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Disney's Massive Marketing Push for Star Wars Was Relentless, but Also Masterful

Game-changing case study shattered box office records

A marketing centerpiece, BB-8 quickly became a household name, even before it hit the big screen. Photo: Getty Images

After a record-shattering weekend at the box office, if you haven't felt the force of Star Wars, you must be living in another galaxy. Star Wars: The Force Awakens hit $238 million solely in North American ticket sales. And I confess, I am one of the diehard fans who had tickets in advance of Dec. 17—and went to see it again on Saturday night.

Joe Saracino 

The fan in me is enthralled by the movie, of course, but the marketer in me is greatly impressed with the effort that Disney put into this for the fans in the form of content marketing ahead of the launch.

The marketing push was so big that it was virtually impossible not to realize a new Star Wars movie was on the way. The team at Disney has masterminded this campaign from the moment they announced the film, and have obviously been at work since they announced a deal to acquire Lucasfilm in 2012.

With video, they were relentless, both online and on television. It started with the 88 seconds of footage they first teased more than a year ago (a year ago!), then the longer second teaser that dropped in April, then the official trailer that debuted in October and the countless TV spots. It seemed like every few days there was a new version released with just a few seconds of exclusive never-before-seen footage. With each version, the anticipation and excitement only grew, and of course it left you wanting more, hoping for the next few seconds in a few days. The cast made the rounds on the talk show circuit and timed it all perfectly. Even the normally reluctant Harrison Ford was cooperative, and playfully so.

In print, they fed the machine first with original content by way of new novels and comic series—which told the story of what has supposedly happened in the 30 years between Return of the Jedi and The Force Awakens. Many of the comics focused on single characters, with exclusive series dedicated to Vader, Princess Leia, Chewbacca and Lando. On top of that, Disney has controlled and timed the releases of exclusive interviews and photos with publications like Vanity Fair, Entertainment Weekly, Rolling Stone, Fortune, Empire and Time. Each new set of photos has given us something new to talk about. Han Solo and Chewie sitting in the Millenium Falcon again (shot by Annie Leibovitz not less). Adam Driver as Kylo Ren. Rey. Finn. Captain Phasma. The lack of images for the characters played by Lupita Nyong'o and Andy Serkis (just as awesome) kept some things a mystery.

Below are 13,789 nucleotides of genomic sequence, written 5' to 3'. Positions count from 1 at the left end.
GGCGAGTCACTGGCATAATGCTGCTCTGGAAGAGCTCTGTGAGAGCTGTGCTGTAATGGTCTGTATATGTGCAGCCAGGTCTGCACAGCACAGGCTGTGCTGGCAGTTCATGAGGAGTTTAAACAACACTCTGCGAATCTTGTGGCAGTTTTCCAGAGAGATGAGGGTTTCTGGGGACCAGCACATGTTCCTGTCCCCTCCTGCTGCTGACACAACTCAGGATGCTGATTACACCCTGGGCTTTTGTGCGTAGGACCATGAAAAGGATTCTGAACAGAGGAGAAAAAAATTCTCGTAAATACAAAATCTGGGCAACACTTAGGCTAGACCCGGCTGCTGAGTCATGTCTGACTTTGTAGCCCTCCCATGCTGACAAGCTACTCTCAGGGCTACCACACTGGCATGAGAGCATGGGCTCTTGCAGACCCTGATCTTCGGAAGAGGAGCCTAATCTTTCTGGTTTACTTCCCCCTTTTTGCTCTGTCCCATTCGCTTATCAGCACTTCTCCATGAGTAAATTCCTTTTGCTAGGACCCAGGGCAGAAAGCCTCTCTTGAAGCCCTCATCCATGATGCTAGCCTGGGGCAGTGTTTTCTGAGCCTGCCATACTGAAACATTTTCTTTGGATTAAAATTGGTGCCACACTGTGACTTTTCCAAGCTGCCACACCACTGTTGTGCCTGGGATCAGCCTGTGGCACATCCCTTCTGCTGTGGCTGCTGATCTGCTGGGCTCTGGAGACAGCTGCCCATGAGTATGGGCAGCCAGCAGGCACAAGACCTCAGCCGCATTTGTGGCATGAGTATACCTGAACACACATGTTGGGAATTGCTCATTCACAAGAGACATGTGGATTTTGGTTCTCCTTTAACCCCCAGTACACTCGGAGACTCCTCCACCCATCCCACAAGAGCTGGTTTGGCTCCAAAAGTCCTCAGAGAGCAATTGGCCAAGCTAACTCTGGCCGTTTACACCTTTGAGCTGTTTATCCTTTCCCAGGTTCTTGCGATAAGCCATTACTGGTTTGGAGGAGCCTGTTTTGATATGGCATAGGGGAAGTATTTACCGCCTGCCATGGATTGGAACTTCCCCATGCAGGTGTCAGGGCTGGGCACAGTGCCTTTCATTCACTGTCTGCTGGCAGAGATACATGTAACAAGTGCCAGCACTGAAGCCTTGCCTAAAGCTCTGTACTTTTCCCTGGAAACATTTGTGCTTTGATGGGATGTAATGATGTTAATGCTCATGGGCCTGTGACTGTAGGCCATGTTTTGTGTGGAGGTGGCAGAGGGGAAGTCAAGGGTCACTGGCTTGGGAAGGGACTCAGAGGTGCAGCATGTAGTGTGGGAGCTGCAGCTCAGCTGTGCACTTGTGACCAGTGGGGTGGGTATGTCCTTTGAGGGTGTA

The force was strong in the digital and mobile space, where the content plan ran at a different speed. It was much faster, much more conversational and fluid. With starwars.com as the hub and social platforms —yes, Facebook, Twitter and Instagram, but also a super cool Tumblr blog and even a well-managed presence on Google+—as the spokes, there were new pieces to the story revealed multiple times a day. We shouldn't forget that brands have to earn their way into users' social feeds. Star Wars earned its way into those feeds and the right to stay by publishing and sharing great content. A new app was launched, games arrived, all feeding elements of the overall story Disney was telling.

They even used events like Comic-Con and Star Wars Celebration to further feed the frenzy. Disney streamed live on YouTube, revealing cast members and characters, teasing future films, and essentially bringing fans into the experience as if they were family. They launched toys before the movie release and before the critical holiday shopping season, making that an event in and of itself by labeling it  "Force Friday," and bringing key partners like Amazon, Target and Toys "R" Us into the mix, then mistakenly (perhaps?) revealing minor plot details on some of the toy packaging.

The brand partnerships were big and bold and really pinned their only hopes for holiday marketing campaigns on Star Wars. Covergirl, Duracell, General Mills, HP, Subway and Verizon launched major efforts and timed those launches in a way that engaged consumers and fans with products and ads that provided as much unique new content as some of the official work coming directly from Disney.

The content was atomized incredibly well. Disney remained true to the brand through all of this, threading storylines that built upon each other and easily created even more content. But what's most interesting here is that it seems that Disney subscribed to the "two-speed marketing" theory. Of course there was an ad campaign to promote the movie. That is a well orchestrated time-bound effort.

But the real difference here has been what they accomplished with continuous, more organic effort online and on social platforms in particular. That ran at a much higher speed, and the two speeds worked in perfect concert to amplify the entire effort, and that's really what Disney did right.

Perhaps the most amazing part is that they managed this without really revealing the main storyline of the movie. In fact, they created a mystery around the plot that may or may not even be the biggest twist in the film—where is Luke Skywalker? Well, now I know.

So clearly I am a fan—of the movie and the marketing. That marketer in me isn't going to share spoilers, but I do hope that we collectively, as marketers, are taking notes, because this is a fantastic case study in modern marketing.

Oh, and if anyone has a Sphero BB-8 toy you can spare, please DM me on Twitter.

Joe Saracino (@jsaracino) is chief client officer and president at Erwin Penland.

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